Sunday, January 9, 2022

George Rogers Clark Powder Run

This is a long post, but after the George Rogers Clark Powder Run at Old Fort Harrod State Park I thought an explanation of the original powder run was in order.

Photo from the Library of Congress

By June 1776, James Harrod became an outspoken opponent of the Transylvania Company. He gained followers at the other stations, all wanting to separate Kentucky from Fincastle County. Jack Gabriel Jones was a lawyer and son of a prominent Virginia family. George Rogers Clark had a deep interest in Kentucky and also offered help.

Harrod called a gathering to elect delegates to represent them in the Virginia General Assembly and to ask for separation from Fincastle County. Harrod also wanted to stop Richard Henderson and his Cherokee land. Clark and Jones were elected as the delegates to appeal to Virginia to overthrow Transylvania and incorporate the country under her own government.

Harrod helped the men formulate the document as a defense of their land claims, based on bounty warrants granted by Governor Dunmore and on regular prior-occupancy laws of the colony. They also wanted their delegates to be recognized, claiming they had already elected a committee of 21 men to maintain the district.

Photo from Old Fort Harrod State Park

When Clark and Jones arrived in Virginia, Clark visited the new Virginia governor, Patrick Henry, to secure his backing for the Harrodstown petition. Clark then appeared before the Council at Williamsburg with a letter from Governor Henry, making the executive council aware of Kentucky’s shaky position and officially informing them of Henry’s support.

Clark ran into opposition from several peers who did not approve of frontier expansion. After much debate and arguing that the western settlements could not survive without gunpowder, the proposal was accepted and Clark was granted five hundred pounds of gunpowder.

On August 23, 1776, the gunpowder was sent to Fort Pitt in Pittsburgh. Clark sent a letter to Harrod to tell him to send a party to Fort Pitt to bring the powder home. Little did Clark know, but Harrod never received the letter.

Photo from Old Fort Harrod State Park

Months later, Clark and Jones finished their business in Virginia and prepared to return to Kentucky, but when a messenger from Fort Pitt reported that Harrod had not sent men to get the five hundred pounds of powder, their plans changed. Clark knew those twenty-five kegs of gun powder were vital to Kentucky’s defense, so they set out toward Pittsburg.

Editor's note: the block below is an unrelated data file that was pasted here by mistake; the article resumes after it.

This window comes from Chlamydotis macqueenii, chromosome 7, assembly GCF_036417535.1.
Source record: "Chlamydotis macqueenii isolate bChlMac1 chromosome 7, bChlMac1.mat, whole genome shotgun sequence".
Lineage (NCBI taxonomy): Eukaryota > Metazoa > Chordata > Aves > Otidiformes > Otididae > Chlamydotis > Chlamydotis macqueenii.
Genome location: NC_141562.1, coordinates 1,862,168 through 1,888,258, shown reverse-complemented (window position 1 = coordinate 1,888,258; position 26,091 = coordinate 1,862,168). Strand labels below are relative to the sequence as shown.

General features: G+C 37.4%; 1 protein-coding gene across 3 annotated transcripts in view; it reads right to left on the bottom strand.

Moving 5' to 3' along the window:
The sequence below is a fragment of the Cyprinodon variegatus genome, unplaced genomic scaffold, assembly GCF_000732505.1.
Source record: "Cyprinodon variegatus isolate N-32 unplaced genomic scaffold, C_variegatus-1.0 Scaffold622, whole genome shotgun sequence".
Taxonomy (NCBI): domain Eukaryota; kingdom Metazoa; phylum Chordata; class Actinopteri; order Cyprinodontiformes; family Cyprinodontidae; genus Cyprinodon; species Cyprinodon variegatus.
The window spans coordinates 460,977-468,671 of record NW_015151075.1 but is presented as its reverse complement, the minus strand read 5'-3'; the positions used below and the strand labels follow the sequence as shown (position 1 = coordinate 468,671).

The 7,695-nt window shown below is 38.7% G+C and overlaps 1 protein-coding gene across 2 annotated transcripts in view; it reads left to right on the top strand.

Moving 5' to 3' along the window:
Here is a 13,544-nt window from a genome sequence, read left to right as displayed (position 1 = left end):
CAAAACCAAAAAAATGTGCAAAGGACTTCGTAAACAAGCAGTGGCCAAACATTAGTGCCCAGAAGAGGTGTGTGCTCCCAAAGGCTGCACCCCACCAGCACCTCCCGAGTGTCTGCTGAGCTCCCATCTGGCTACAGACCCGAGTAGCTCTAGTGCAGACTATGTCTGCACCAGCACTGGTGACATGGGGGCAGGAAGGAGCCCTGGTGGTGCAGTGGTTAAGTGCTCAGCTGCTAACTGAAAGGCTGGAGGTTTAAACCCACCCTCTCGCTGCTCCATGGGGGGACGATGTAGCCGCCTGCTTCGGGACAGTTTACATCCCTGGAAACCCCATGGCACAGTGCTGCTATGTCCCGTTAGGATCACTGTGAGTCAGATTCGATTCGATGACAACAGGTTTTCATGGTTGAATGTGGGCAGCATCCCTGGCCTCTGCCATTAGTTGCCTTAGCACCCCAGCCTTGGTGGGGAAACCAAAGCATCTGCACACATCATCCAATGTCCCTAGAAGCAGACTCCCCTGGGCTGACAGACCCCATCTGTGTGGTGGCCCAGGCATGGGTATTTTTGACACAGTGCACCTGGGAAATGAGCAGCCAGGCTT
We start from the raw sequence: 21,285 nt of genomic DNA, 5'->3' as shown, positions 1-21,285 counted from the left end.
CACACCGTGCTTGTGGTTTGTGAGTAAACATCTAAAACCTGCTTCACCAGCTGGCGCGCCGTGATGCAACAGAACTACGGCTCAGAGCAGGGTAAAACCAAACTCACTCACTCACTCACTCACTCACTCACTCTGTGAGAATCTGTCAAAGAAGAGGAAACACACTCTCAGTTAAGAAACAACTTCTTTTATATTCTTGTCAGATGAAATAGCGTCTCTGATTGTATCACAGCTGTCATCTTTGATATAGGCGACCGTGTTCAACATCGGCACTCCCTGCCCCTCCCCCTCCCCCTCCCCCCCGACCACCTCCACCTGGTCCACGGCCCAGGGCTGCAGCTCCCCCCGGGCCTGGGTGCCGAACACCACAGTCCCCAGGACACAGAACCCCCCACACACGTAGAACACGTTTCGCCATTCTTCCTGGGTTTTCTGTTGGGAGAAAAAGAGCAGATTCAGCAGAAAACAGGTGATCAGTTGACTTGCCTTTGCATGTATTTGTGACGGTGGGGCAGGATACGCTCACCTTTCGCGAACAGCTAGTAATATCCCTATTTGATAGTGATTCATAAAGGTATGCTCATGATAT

Once at Fort Pitt, they recruited a small group of men to assist them in transporting the black powder down the Ohio and then up the Kentucky River to Fort Harrod.

Unfortunately, Clark’s every move was being shrewdly watched and evaluated by British and Indian enemies, but he was not to be manipulated. Clark and his men slipped out of Fort Pitt in the middle of the night and silently started their long trip down the half-frozen Ohio River with five hundred pounds of high quality, rifle-grade gunpowder. They quickly made their way down the big river, with the success or failure of Kentucky resting squarely on their shoulders.

Photo from Old Fort Harrod State Park

Clark and his companions were forced to move between numerous bands of angry Indian war parties. Unwilling to run the risk of losing his cargo, he buried the powder in several spots and continued downstream for a few miles before abandoning the boats and setting them adrift as a decoy.

Clark headed off to the nearest settlement, McClelland’s Station and sent a messenger to Harrodstown explaining what had happened and asking for a party to retrieve the gunpowder. Then Clark left to meet up with Harrod to recover the gunpowder.

James Harrod and about 20 others left Harrodsburg on the second of January 1777, to recover the powder. Within a short time and without incident, the men reclaimed the gunpowder and returned to Fort Harrod. The brave settlers of Fort Harrod come through to save the day, retrieving the gunpowder and bringing it safely back to the fort through miles and miles of unfriendly, Indian wilderness. Once at Fort Harrod, the powder was divided and quickly distributed to the many struggling Kentucky forts and stations. This important event saved the country because now the settlers could now defend the forts and hunt for food.

Photo from Old Fort Harrod State Park


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